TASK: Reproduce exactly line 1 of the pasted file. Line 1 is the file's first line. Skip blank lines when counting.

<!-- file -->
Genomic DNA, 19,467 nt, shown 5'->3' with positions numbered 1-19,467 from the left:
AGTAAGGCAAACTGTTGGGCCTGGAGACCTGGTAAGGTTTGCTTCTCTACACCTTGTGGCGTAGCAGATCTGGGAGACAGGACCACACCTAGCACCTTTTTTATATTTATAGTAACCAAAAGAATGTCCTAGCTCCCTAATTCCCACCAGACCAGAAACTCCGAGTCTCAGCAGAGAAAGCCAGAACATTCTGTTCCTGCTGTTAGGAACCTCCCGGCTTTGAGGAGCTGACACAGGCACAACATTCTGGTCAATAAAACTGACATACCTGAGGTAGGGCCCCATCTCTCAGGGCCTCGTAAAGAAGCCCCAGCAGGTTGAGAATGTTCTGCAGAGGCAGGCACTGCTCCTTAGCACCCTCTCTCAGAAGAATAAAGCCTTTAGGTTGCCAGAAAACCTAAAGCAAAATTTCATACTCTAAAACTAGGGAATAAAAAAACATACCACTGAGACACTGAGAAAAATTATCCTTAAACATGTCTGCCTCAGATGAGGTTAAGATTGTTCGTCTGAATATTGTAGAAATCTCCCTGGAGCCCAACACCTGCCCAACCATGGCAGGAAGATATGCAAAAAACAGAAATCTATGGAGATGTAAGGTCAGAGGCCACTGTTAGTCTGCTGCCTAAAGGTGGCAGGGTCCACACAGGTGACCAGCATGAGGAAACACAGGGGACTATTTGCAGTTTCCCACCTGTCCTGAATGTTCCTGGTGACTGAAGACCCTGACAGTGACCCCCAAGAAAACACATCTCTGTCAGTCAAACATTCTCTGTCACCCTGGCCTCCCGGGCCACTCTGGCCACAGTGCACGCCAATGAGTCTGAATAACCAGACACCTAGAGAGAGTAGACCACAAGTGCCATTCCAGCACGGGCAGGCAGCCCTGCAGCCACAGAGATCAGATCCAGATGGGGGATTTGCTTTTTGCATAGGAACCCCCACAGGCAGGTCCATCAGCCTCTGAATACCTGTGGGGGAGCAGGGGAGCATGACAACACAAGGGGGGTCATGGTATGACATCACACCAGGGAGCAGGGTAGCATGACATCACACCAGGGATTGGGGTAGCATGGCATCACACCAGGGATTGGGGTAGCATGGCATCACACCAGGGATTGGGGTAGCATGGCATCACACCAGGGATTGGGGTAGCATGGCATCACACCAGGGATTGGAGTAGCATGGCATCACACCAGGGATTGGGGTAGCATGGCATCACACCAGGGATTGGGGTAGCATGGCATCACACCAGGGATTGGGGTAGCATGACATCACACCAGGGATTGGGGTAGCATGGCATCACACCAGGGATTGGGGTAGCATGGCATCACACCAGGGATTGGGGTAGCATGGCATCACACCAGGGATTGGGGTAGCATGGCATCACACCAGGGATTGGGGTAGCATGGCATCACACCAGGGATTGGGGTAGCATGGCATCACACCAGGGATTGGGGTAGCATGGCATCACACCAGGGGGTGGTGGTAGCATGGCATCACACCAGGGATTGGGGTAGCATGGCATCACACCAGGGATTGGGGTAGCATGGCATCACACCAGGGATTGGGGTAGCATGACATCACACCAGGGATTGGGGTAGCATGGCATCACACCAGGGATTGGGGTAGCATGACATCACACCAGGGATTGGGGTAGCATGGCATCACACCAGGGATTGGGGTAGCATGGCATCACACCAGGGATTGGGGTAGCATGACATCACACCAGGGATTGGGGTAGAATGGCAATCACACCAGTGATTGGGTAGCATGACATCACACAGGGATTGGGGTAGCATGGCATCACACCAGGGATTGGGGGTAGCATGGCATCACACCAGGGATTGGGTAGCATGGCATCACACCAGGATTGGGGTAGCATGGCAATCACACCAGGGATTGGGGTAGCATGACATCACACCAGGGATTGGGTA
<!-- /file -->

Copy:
Genomic DNA, 19,467 nt, shown 5'->3' with positions numbered 1-19,467 from the left: